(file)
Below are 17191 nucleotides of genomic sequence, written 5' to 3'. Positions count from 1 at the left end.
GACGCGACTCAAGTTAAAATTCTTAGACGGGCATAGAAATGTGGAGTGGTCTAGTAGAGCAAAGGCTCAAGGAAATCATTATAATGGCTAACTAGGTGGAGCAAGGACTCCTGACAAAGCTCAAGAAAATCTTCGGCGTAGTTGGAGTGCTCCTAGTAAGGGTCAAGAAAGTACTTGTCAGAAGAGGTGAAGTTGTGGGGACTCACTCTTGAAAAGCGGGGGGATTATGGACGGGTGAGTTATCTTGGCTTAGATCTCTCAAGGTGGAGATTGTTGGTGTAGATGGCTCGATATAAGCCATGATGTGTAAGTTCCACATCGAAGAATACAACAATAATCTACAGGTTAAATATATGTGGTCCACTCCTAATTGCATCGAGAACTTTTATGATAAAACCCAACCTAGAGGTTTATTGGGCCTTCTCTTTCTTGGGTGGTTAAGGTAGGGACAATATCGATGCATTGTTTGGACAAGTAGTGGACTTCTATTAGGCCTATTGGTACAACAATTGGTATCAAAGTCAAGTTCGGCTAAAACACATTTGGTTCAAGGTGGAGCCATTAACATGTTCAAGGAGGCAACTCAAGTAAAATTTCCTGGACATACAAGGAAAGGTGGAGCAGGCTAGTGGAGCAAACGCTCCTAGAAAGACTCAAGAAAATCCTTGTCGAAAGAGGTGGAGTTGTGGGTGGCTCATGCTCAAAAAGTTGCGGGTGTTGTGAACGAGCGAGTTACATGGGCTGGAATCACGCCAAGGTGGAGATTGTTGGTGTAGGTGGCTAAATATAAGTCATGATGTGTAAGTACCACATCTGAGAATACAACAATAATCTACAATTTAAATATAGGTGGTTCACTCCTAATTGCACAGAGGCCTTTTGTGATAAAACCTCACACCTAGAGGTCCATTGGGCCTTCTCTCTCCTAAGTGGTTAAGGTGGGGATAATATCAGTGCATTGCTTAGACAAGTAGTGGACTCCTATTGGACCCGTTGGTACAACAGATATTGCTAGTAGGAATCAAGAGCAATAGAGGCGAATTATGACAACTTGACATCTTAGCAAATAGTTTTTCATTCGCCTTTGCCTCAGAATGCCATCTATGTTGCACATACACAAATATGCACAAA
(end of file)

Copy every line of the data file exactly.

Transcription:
Below are 17191 nucleotides of genomic sequence, written 5' to 3'. Positions count from 1 at the left end.
GACGCGACTCAAGTTAAAATTCTTAGACGGGCATAGAAATGTGGAGTGGTCTAGTAGAGCAAAGGCTCAAGGAAATCATTATAATGGCTAACTAGGTGGAGCAAGGACTCCTGACAAAGCTCAAGAAAATCTTCGGCGTAGTTGGAGTGCTCCTAGTAAGGGTCAAGAAAGTACTTGTCAGAAGAGGTGAAGTTGTGGGGACTCACTCTTGAAAAGCGGGGGGATTATGGACGGGTGAGTTATCTTGGCTTAGATCTCTCAAGGTGGAGATTGTTGGTGTAGATGGCTCGATATAAGCCATGATGTGTAAGTTCCACATCGAAGAATACAACAATAATCTACAGGTTAAATATATGTGGTCCACTCCTAATTGCATCGAGAACTTTTATGATAAAACCCAACCTAGAGGTTTATTGGGCCTTCTCTTTCTTGGGTGGTTAAGGTAGGGACAATATCGATGCATTGTTTGGACAAGTAGTGGACTTCTATTAGGCCTATTGGTACAACAATTGGTATCAAAGTCAAGTTCGGCTAAAACACATTTGGTTCAAGGTGGAGCCATTAACATGTTCAAGGAGGCAACTCAAGTAAAATTTCCTGGACATACAAGGAAAGGTGGAGCAGGCTAGTGGAGCAAACGCTCCTAGAAAGACTCAAGAAAATCCTTGTCGAAAGAGGTGGAGTTGTGGGTGGCTCATGCTCAAAAAGTTGCGGGTGTTGTGAACGAGCGAGTTACATGGGCTGGAATCACGCCAAGGTGGAGATTGTTGGTGTAGGTGGCTAAATATAAGTCATGATGTGTAAGTACCACATCTGAGAATACAACAATAATCTACAATTTAAATATAGGTGGTTCACTCCTAATTGCACAGAGGCCTTTTGTGATAAAACCTCACACCTAGAGGTCCATTGGGCCTTCTCTCTCCTAAGTGGTTAAGGTGGGGATAATATCAGTGCATTGCTTAGACAAGTAGTGGACTCCTATTGGACCCGTTGGTACAACAGATATTGCTAGTAGGAATCAAGAGCAATAGAGGCGAATTATGACAACTTGACATCTTAGCAAATAGTTTTTCATTCGCCTTTGCCTCAGAATGCCATCTATGTTGCACATACACAAATATGCACAAA